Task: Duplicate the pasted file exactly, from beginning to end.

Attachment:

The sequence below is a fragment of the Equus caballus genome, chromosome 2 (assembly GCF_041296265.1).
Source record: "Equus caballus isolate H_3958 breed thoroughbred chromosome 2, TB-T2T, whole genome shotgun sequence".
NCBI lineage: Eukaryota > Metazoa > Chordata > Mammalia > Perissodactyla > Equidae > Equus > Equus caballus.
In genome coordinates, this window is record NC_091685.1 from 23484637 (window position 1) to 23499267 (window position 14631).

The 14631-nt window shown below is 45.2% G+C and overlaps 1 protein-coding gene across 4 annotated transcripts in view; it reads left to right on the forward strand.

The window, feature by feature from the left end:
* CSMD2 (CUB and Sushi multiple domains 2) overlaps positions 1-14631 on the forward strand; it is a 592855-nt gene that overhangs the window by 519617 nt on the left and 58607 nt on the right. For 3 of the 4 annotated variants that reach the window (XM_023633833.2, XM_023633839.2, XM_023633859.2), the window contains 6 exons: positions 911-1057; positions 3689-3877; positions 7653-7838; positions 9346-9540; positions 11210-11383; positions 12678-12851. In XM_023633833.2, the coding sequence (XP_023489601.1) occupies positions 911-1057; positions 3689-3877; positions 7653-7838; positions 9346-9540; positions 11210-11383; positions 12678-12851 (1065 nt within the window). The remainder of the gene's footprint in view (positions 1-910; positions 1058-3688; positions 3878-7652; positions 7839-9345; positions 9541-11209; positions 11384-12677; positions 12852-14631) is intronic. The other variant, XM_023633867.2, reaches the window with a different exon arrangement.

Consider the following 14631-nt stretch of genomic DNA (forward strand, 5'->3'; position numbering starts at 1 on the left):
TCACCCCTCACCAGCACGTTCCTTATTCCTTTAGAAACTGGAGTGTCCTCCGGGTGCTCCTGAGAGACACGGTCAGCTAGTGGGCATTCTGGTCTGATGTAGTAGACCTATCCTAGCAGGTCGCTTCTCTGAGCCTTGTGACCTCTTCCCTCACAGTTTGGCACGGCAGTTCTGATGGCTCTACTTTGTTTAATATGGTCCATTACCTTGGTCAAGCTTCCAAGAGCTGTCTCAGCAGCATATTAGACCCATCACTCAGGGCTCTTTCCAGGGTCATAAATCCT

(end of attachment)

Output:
The sequence below is a fragment of the Equus caballus genome, chromosome 2 (assembly GCF_041296265.1).
Source record: "Equus caballus isolate H_3958 breed thoroughbred chromosome 2, TB-T2T, whole genome shotgun sequence".
NCBI lineage: Eukaryota > Metazoa > Chordata > Mammalia > Perissodactyla > Equidae > Equus > Equus caballus.
In genome coordinates, this window is record NC_091685.1 from 23484637 (window position 1) to 23499267 (window position 14631).

The 14631-nt window shown below is 45.2% G+C and overlaps 1 protein-coding gene across 4 annotated transcripts in view; it reads left to right on the forward strand.

The window, feature by feature from the left end:
* CSMD2 (CUB and Sushi multiple domains 2) overlaps positions 1-14631 on the forward strand; it is a 592855-nt gene that overhangs the window by 519617 nt on the left and 58607 nt on the right. For 3 of the 4 annotated variants that reach the window (XM_023633833.2, XM_023633839.2, XM_023633859.2), the window contains 6 exons: positions 911-1057; positions 3689-3877; positions 7653-7838; positions 9346-9540; positions 11210-11383; positions 12678-12851. In XM_023633833.2, the coding sequence (XP_023489601.1) occupies positions 911-1057; positions 3689-3877; positions 7653-7838; positions 9346-9540; positions 11210-11383; positions 12678-12851 (1065 nt within the window). The remainder of the gene's footprint in view (positions 1-910; positions 1058-3688; positions 3878-7652; positions 7839-9345; positions 9541-11209; positions 11384-12677; positions 12852-14631) is intronic. The other variant, XM_023633867.2, reaches the window with a different exon arrangement.

Consider the following 14631-nt stretch of genomic DNA (forward strand, 5'->3'; position numbering starts at 1 on the left):
TCACCCCTCACCAGCACGTTCCTTATTCCTTTAGAAACTGGAGTGTCCTCCGGGTGCTCCTGAGAGACACGGTCAGCTAGTGGGCATTCTGGTCTGATGTAGTAGACCTATCCTAGCAGGTCGCTTCTCTGAGCCTTGTGACCTCTTCCCTCACAGTTTGGCACGGCAGTTCTGATGGCTCTACTTTGTTTAATATGGTCCATTACCTTGGTCAAGCTTCCAAGAGCTGTCTCAGCAGCATATTAGACCCATCACTCAGGGCTCTTTCCAGGGTCATAAATCCT